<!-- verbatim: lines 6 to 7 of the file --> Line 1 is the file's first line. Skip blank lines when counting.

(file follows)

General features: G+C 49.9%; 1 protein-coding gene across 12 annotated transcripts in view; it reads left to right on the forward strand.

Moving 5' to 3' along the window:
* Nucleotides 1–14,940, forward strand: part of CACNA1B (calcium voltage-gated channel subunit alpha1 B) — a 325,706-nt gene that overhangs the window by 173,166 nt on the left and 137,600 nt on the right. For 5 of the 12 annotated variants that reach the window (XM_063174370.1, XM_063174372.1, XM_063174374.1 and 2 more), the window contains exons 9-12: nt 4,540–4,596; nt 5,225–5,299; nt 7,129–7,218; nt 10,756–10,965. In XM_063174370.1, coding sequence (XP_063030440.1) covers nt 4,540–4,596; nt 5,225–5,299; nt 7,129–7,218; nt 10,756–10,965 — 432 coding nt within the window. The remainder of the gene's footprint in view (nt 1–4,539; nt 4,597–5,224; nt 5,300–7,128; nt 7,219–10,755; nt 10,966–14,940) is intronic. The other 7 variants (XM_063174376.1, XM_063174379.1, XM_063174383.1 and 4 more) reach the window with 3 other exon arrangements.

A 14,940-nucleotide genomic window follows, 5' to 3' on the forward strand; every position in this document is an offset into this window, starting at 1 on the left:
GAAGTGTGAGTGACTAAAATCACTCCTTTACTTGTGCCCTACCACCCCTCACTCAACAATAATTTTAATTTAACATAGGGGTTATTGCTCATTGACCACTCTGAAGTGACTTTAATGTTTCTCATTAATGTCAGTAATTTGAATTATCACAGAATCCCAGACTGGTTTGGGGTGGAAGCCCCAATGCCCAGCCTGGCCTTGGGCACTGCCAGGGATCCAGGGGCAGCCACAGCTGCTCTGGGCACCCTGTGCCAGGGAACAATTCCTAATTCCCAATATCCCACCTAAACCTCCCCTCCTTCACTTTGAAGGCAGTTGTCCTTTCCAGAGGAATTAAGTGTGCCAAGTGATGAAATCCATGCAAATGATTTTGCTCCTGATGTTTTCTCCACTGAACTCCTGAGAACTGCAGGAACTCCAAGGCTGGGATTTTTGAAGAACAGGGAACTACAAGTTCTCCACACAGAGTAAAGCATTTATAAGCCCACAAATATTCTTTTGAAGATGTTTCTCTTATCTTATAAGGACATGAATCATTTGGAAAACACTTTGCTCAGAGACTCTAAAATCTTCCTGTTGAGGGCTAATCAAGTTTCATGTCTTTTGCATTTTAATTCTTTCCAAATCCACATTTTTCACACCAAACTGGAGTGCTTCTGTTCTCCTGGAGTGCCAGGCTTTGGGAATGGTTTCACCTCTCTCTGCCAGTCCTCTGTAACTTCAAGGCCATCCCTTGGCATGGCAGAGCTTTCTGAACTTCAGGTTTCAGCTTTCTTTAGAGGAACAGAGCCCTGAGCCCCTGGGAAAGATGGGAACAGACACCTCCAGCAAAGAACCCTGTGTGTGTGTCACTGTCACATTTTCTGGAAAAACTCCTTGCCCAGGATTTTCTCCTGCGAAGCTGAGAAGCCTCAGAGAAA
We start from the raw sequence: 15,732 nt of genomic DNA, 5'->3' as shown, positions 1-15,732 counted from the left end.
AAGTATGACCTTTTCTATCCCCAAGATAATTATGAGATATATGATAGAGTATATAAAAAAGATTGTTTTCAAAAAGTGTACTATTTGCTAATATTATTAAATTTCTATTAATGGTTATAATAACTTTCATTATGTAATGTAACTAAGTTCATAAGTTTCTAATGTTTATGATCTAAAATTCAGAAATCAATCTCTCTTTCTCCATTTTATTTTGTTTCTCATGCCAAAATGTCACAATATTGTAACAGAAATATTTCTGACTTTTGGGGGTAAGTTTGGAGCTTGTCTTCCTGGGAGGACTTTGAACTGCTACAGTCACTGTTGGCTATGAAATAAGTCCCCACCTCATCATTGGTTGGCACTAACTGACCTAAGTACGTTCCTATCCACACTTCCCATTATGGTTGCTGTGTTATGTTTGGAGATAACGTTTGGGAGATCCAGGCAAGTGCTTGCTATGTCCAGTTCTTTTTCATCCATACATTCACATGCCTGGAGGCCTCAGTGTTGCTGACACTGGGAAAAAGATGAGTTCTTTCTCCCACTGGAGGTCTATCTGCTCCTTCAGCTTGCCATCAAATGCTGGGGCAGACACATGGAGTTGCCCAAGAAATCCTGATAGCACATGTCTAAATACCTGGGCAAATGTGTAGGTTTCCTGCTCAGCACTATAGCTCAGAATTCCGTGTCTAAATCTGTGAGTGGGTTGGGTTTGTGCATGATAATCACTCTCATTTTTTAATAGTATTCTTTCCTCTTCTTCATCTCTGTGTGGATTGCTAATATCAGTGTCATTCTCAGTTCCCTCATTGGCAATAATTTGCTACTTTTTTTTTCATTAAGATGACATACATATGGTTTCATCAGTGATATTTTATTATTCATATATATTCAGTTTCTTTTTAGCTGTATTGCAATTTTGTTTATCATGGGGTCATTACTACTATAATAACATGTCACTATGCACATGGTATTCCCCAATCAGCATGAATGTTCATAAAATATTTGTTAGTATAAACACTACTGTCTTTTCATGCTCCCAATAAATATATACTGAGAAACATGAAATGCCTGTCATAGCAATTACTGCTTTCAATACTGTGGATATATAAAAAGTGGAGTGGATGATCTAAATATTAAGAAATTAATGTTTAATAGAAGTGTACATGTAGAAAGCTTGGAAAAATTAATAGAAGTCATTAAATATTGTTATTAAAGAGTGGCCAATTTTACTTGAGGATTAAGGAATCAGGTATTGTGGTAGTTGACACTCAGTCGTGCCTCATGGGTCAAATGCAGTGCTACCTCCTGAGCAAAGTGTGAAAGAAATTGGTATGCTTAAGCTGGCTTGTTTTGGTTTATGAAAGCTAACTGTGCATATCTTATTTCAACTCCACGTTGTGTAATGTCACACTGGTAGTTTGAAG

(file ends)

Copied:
We start from the raw sequence: 15,732 nt of genomic DNA, 5'->3' as shown, positions 1-15,732 counted from the left end.
AAGTATGACCTTTTCTATCCCCAAGATAATTATGAGATATATGATAGAGTATATAAAAAAGATTGTTTTCAAAAAGTGTACTATTTGCTAATATTATTAAATTTCTATTAATGGTTATAATAACTTTCATTATGTAATGTAACTAAGTTCATAAGTTTCTAATGTTTATGATCTAAAATTCAGAAATCAATCTCTCTTTCTCCATTTTATTTTGTTTCTCATGCCAAAATGTCACAATATTGTAACAGAAATATTTCTGACTTTTGGGGGTAAGTTTGGAGCTTGTCTTCCTGGGAGGACTTTGAACTGCTACAGTCACTGTTGGCTATGAAATAAGTCCCCACCTCATCATTGGTTGGCACTAACTGACCTAAGTACGTTCCTATCCACACTTCCCATTATGGTTGCTGTGTTATGTTTGGAGATAACGTTTGGGAGATCCAGGCAAGTGCTTGCTATGTCCAGTTCTTTTTCATCCATACATTCACATGCCTGGAGGCCTCAGTGTTGCTGACACTGGGAAAAAGATGAGTTCTTTCTCCCACTGGAGGTCTATCTGCTCCTTCAGCTTGCCATCAAATGCTGGGGCAGACACATGGAGTTGCCCAAGAAATCCTGATAGCACATGTCTAAATACCTGGGCAAATGTGTAGGTTTCCTGCTCAGCACTATAGCTCAGAATTCCGTGTCTAAATCTGTGAGTGGGTTGGGTTTGTGCATGATAATCACTCTCATTTTTTAATAGTATTCTTTCCTCTTCTTCATCTCTGTGTGGATTGCTAATATCAGTGTCATTCTCAGTTCCCTCATTGGCAATAATTTGCTACTTTTTTTTTCATTAAGATGACATACATATGGTTTCATCAGTGATATTTTATTATTCATATATATTCAGTTTCTTTTTAGCTGTATTGCAATTTTGTTTATCATGGGGTCATTACTACTATAATAACATGTCACTATGCACATGGTATTCCCCAATCAGCATGAATGTTCATAAAATATTTGTTAGTATAAACACTACTGTCTTTTCATGCTCCCAATAAATATATACTGAGAAACATGAAATGCCTGTCATAGCAATTACTGCTTTCAATACTGTGGATATATAAAAAGTGGAGTGGATGATCTAAATATTAAGAAATTAATGTTTAATAGAAGTGTACATGTAGAAAGCTTGGAAAAATTAATAGAAGTCATTAAATATTGTTATTAAAGAGTGGCCAATTTTACTTGAGGATTAAGGAATCAGGTATTGTGGTAGTTGACACTCAGTCGTGCCTCATGGGTCAAATGCAGTGCTACCTCCTGAGCAAAGTGTGAAAGAAATTGGTATGCTTAAGCTGGCTTGTTTTGGTTTATGAAAGCTAACTGTGCATATCTTATTTCAACTCCACGTTGTGTAATGTCACACTGGTAGTTTGAAG